Yesterday, as Jews were celebrating the end of Passover, The New York Times
created a public uproar
by publishing an Op-Ed by convicted terrorist Marwan Barghouti ("From prison, a Palestinian seeks justice
"), and failing to notify readers that he was convicted in an Israeli civilian court of five counts of murder and one attempted murder, and was implicated in four other terror attacks.
Senior Israeli politicians including Yair Lapid
and Michael Oren slammed The Times
for identifying the jailed Fatah terrorist only as a "Palestinian leader and parliamentarian," as did former U.S. Ambassador to Israel Dan Shapiro
. In addition, Stephen A. Silver, CAMERA 2002 Letter Writer of the Year, corresponded with Matt Seaton, the New York Times
staff editor responsible for Barghouti's piece. Before The Times
added the additional information concerning Barghouti's convictions for murder, Seaton defended his decision not to include this critical material.
It should be noted that Seaton is the very same editor who admitted
in a November 2014 Twitter exchange with CAMERA's Tamar Sternthal that The Times'
Op-Ed holds Palestinians to a lower standard
Regarding the Barghouti Op-Ed, Silver yesterday appealed to The Times, noting that the paper
neglects to add that he is a member of Fatah's murderous Tanzim militia; that he founded Fatah's Al-Aqsa Martyrs Brigade terrorist wing that carried out more than one-quarter of the suicide bombings during the Second Intifada and has been branded a terrorist organization by the United States, Canada and the European Union; and that he was convicted of murdering five Israelis in terrorist attacks that he personally organized and directed, including a car bombing in Jerusalem and a massacre at a seafood market in Tel Aviv.
Seaton responded that there was no need to add this information, which could be addressed via a letter to the editor:
Mr. Barghouti is a well-known public figure, whose status as a Palestinian leader, as well as the reasons for his being imprisoned, are widely known and reported; therefore the kind of commentary in his biographical description that you are calling for was unnecessary. Further, the author disputes many aspects of his trial and the Israeli judicial process; in that circumstance, we prefer to opt for a neutral description, not to impose what would, in effect, be an editorializing gloss on the author, against his wishes.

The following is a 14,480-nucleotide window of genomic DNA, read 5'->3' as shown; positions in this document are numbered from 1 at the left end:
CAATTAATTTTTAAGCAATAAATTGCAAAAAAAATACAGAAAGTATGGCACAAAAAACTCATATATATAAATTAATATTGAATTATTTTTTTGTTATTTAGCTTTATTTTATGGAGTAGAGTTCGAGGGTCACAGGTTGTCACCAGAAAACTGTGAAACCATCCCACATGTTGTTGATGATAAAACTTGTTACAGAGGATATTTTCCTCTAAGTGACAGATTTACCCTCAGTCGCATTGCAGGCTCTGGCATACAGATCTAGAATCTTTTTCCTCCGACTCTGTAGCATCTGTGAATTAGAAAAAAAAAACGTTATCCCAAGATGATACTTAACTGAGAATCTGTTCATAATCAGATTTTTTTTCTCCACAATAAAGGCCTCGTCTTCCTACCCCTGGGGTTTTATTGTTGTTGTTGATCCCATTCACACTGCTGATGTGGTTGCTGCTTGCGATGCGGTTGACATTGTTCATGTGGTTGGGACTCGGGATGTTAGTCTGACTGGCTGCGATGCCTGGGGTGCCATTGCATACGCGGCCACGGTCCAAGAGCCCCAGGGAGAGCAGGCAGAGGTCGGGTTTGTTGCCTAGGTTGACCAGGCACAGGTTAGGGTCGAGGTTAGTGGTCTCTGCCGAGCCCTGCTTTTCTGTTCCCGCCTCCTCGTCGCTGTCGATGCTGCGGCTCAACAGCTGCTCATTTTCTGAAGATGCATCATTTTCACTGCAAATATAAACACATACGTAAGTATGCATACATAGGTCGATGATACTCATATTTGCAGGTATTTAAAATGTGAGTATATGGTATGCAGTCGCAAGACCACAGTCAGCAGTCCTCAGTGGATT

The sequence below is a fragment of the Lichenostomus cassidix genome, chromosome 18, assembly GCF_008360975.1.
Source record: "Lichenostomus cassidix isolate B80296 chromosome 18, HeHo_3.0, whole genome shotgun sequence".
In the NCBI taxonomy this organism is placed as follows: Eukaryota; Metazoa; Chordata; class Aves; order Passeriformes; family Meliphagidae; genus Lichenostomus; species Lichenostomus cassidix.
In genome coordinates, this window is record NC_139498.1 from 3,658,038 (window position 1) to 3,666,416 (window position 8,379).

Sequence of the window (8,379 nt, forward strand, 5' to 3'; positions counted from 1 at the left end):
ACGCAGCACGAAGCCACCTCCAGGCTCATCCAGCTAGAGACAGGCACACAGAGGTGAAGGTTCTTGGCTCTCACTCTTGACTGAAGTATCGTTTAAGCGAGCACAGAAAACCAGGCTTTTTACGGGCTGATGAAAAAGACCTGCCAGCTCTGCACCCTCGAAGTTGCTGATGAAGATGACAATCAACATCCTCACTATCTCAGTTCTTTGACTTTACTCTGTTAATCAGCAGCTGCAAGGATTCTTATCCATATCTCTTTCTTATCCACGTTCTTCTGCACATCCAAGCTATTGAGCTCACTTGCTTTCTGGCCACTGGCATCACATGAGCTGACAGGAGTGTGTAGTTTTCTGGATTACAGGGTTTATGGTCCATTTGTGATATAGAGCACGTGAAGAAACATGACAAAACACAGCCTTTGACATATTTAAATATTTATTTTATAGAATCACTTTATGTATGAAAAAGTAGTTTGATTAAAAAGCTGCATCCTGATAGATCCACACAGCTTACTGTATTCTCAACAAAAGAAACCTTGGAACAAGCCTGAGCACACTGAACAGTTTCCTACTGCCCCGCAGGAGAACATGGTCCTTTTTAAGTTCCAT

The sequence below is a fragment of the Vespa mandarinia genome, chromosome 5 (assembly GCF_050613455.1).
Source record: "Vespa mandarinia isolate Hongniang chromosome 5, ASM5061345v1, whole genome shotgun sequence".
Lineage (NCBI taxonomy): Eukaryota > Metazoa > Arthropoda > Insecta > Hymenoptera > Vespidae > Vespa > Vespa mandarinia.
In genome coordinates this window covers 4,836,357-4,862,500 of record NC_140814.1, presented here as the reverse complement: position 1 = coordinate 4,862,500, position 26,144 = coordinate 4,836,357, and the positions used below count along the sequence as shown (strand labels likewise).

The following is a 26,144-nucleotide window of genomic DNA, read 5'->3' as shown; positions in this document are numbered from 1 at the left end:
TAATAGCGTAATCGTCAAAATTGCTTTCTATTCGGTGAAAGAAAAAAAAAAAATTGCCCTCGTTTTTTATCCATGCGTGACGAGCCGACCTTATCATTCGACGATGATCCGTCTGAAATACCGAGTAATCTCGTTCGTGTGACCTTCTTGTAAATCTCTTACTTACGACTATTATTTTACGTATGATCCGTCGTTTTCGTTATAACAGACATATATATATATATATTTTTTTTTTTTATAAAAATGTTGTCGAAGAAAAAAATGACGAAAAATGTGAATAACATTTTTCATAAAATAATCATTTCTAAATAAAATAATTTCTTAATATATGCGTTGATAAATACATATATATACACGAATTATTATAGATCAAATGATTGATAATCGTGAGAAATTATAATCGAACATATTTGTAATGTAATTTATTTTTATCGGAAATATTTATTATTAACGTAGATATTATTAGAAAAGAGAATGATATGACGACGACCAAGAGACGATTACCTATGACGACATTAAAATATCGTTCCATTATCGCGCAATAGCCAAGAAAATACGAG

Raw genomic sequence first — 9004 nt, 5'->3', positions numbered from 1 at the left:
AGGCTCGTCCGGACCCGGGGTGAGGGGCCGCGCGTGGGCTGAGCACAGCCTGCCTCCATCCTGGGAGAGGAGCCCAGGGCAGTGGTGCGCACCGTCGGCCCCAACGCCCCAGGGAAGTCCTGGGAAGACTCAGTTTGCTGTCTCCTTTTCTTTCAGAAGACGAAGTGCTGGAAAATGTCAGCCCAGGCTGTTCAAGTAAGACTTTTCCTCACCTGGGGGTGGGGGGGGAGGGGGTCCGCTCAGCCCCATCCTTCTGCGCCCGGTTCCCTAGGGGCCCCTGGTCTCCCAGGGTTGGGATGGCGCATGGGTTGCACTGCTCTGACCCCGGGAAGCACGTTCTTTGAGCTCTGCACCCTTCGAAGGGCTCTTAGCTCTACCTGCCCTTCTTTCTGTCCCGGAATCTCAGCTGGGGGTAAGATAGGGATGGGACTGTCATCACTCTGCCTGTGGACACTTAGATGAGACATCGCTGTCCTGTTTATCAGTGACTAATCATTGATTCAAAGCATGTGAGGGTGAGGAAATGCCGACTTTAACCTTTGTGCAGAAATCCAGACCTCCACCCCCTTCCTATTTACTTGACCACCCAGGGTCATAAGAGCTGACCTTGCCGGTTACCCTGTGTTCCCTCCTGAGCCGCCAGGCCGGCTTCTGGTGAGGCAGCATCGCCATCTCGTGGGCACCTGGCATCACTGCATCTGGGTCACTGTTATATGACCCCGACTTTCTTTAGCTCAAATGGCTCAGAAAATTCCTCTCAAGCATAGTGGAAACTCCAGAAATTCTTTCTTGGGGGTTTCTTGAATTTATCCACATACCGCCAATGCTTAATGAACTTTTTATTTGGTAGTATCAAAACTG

Silver, the veteran CAMERA letter-writer, persisted:
I am far from convinced that he is as well-known to your readers as you believe, or that the fact that the reason why he is in prison -- because he was convicted of killing five people -- is as well-known as you suggest. And while Mr. Barghouti has repeatedly condemned the Israeli judicial system, I'm not sure he has ever disputed the specific allegations that were the basis for his conviction. Moreover, his role as founder of the Al-Aqsa Martyrs Brigade, a designated terrorist organization by the United States, Canada and the European Union, is likewise not disputed. Finally, the fact that he was convicted of killing five people, whether he acknowledges or disputes the underlying allegations, is indisputable.
I understand and respect your position. I do, however, believe your readers are entitled to facts that were not included in the tail.
Ultimately, Seaton's superiors, concurred with Silver, and later yesterday appended the following Editor's Note to the article in the online edition:
In addition, editors added a note prominently to the top of the digital Op-Ed directing readers to the Editor's Note at the bottom of the piece.
The piece also ran in the International New York Times' print edition yesterday, and CAMERA calls on The Times to run a print correction there as well.
In addition to concealing his own murderous, criminal activity, Barghouti also covers up for his oldest son, writing: "When he was barely 18, he in turn was arrested and spent four years in Israeli prisons."
According to Haaretz
, the younger Barghouti "was convicted of weapons possession and freed after serving a 34-month term behind bars." Times
editors allowed Barghouti to withhold this information from readers.
Furthermore, in his Op-Ed Marwan Barghouti cites suspect figures from "the human rights group Addameer," earlier debunked
by blogger Elder of Ziyon, claiming that "more than 800,000 Palestinians have been imprisoned or detained by Israel equivalent to about 40 percent of the Palestinian territory's male population."
In short, the Barghouti Op-Ed fiasco underscores that while The Times says it holds governments accountable, it exempts Palestinians, as Seaton previously acknowledged. And while it claims to check and uncover facts, readers should remember that The New York Times gives a pass to "the facts" offered up by convicted terrorists.
Meanwhile, Liz Spayd, the paper's public editor today weighed in, noting that she asked Jim Dao, editor of the Op-Ed pages, about the decision not to include Barghouti's crime, and that he subsequently drafted the Editor's Note ("An Op-Ed Author Omits His Crimes, and The Times Does Too
"). She writes:
This isnt a new issue for the Opinion section. I have written before on the need to more fully identify the biography and credentials of authors, especially details that help people make judgments about the opinions theyre reading. Do the authors of the pieces have any conflicts of interest that could challenge their credibility? Are they who they say they are, and can editors vouch for their fidelity?
I see no reason to skimp on this, while failing to do so risks the credibility of the author and the Op-Ed pages.